Revolutionary WikiCells food packaging moves closer to reality

WikiCells, a food packaging technology that could eliminate the need for plastic containers, has secured a $10m venture capital investment which it says will see it launch its first products next year. The WikiCell encloses food or drinks in similar ways to the natural skins that protect fruits such as grapes, apples, oranges or coconuts. [Click pic to enlarge]

Aside from the $10 million Series-A financing co-led by Flagship Ventures and Polaris Venture Partners, the company also announced that co-founder Robert Connelly will lead WikiCell Designs as CEO.

“WikiCell Designs was created to turn food and beverage packaging from plastic toward all-natural forms, protecting products much as nature does, and eliminating the need for protective materials that are potentially harmful to human health and the environment. This approach has the potential to fundamentally change the way food is packaged and consumed,” says WikiCell Designs co-founder David Edwards, Professor at Harvard University and founder of ArtScience Labs, which brings interdisciplinary creative processes to new product development.

“Robert Connelly is a gifted and proven company builder and product developer, and speaking for the board, we are delighted that he is leading WikiCell.”

“WikiCell Designs offers the consumer a path to reducing their plastic and paper footprint while enjoying a truly delicious and unique eating experience. By replacing plastic and other forms of packaging with delicious natural edible packaging, Wikicell can have a profound impact on the world,” says Connelly.

“This technology is applicable to a vast amount of food and beverages and we intend to market products direct to consumer and in retail settings, with our own branded products and with partner brands.”

The WikiCells consists of a membrane of charged particles (of edible substances) bound by electrostatic forces; this surrounds a liquid, foam or solid food and is then wrapped in an edible or biodegradable hard shell.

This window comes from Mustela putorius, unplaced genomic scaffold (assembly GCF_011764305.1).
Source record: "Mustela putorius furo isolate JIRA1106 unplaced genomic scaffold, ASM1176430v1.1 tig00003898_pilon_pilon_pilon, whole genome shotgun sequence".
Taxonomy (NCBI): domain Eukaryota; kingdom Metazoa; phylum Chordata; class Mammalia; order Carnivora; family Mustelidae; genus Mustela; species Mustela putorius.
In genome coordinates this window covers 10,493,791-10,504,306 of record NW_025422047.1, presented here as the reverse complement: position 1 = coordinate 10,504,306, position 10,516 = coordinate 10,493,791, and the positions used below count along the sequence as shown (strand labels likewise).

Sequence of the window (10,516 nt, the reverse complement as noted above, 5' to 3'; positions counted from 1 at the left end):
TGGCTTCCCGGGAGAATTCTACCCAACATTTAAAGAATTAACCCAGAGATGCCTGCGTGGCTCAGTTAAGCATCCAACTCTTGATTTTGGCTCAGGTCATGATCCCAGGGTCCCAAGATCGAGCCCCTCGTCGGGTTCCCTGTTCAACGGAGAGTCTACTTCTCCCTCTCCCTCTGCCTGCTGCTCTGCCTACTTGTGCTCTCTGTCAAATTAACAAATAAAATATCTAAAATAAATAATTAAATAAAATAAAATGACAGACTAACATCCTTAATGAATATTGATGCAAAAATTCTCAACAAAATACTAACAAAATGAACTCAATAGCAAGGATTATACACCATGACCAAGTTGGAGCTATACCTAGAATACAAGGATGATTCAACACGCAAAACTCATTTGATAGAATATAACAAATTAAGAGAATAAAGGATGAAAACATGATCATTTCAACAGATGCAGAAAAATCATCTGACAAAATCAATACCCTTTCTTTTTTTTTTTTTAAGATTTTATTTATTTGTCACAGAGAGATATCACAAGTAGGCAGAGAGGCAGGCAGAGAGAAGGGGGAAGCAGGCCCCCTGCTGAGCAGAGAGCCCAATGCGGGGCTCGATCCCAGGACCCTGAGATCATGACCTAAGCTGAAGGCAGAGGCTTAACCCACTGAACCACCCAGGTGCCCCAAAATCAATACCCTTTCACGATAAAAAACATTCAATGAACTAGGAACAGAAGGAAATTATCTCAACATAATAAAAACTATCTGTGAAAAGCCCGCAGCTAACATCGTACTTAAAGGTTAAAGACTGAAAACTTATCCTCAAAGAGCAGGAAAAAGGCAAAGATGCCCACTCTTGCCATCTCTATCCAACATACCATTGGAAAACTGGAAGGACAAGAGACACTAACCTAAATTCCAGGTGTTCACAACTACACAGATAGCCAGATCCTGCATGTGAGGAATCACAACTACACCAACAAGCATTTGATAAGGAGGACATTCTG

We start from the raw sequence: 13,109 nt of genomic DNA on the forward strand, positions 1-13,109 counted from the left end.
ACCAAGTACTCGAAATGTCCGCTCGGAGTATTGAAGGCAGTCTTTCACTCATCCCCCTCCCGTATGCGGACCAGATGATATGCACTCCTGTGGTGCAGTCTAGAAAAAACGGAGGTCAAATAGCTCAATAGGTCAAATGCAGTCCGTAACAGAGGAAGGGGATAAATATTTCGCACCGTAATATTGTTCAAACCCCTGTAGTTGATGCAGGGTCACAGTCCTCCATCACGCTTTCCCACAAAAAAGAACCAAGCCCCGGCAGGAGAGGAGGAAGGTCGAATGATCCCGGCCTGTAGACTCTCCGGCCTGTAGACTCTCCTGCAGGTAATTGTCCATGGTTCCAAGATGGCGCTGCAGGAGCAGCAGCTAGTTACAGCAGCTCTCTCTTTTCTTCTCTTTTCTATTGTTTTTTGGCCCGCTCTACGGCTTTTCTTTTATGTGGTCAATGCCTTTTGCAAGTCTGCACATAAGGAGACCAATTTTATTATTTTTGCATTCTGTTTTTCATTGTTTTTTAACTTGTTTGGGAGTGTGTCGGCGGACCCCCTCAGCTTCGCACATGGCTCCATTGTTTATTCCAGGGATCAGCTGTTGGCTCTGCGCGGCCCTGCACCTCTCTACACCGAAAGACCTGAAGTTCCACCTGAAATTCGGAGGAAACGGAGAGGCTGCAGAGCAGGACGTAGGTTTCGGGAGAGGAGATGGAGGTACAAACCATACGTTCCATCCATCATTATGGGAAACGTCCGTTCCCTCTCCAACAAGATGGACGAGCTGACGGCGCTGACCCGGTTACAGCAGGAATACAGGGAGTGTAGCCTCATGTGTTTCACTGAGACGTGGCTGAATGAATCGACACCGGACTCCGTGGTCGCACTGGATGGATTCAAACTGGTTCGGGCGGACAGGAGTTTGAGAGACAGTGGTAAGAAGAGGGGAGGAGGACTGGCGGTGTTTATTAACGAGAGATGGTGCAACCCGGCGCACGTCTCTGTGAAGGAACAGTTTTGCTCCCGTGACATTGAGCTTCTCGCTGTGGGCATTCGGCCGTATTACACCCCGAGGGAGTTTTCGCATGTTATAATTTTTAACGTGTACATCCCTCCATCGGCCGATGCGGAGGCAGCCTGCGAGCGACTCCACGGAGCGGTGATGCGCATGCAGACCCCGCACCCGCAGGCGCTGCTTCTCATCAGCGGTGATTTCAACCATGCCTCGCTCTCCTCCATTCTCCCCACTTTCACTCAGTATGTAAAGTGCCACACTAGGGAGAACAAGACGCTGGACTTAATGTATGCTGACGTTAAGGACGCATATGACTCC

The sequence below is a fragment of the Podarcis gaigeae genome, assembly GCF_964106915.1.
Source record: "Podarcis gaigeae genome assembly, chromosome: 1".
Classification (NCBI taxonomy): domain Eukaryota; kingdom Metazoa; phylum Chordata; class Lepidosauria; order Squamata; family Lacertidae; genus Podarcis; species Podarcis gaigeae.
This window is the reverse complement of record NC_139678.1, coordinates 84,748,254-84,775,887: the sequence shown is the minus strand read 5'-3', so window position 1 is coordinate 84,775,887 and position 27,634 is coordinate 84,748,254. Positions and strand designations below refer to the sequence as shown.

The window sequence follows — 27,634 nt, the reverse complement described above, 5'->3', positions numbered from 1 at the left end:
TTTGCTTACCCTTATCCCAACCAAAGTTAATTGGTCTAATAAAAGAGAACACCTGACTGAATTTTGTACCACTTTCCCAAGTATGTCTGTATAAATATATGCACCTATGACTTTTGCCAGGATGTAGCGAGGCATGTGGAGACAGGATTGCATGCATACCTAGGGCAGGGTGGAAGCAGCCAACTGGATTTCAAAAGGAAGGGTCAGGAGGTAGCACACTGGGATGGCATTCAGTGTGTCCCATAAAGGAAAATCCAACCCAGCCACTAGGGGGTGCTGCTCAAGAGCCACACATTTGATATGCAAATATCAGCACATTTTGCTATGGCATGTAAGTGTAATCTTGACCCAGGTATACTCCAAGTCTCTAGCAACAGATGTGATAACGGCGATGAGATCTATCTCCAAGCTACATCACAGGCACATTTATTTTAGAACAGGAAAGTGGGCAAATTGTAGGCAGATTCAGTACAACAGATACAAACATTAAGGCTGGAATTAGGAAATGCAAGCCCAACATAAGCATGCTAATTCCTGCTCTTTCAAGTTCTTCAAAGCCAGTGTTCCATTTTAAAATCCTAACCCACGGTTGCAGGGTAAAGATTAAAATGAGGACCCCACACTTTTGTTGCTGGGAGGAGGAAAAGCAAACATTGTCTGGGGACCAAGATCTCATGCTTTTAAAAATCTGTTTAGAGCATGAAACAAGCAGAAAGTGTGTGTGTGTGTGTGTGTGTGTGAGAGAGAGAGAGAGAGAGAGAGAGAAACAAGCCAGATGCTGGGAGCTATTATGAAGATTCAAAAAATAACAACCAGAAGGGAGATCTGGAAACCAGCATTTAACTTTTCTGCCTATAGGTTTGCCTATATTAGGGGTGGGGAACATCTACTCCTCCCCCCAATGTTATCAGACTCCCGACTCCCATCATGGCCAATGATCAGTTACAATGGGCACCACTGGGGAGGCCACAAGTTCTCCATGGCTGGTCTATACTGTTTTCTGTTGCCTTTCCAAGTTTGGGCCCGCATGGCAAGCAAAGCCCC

Connelly has told that they have demonstrated products including mousses, juices and even solids such as vegetables.

“We are likely to launch products with partners who have well known branded products and directly to consumers on our own.

“It is not confirmed yet what those products will be but we will be in a limited market testing and entry starting this winter with ice cream, cheeses and yoghurts.”

He said it was too early to discuss where the products would be produced and in what quantities, but more would be known by the end of the year.

Connelly confirms that they have made significant progress, particularly for refrigerated products: “There is still room for further development and we expect to be at a point where the stability and overall technology can be scaled for mass production, shipment and storage within a year.”

Addressing possible contamination problems, Connolly adds the WikiCell product can be washed: “In some consumer acquisition settings we will require an outer ‘shell’ which will protect the inner from contamination and damage.

“But this can also be completely biodegradable since the WikiCell packaging prevents the food or beverage from touching the outer shell and this prevents the food and beverage from being touched by the outer shell or anything else.”

Caption: WikiCell hasn’t said what these are, but it included this image in its news release announcing $10 million in VC to develop edible food and beverage packaging.

Read the WikiCell press release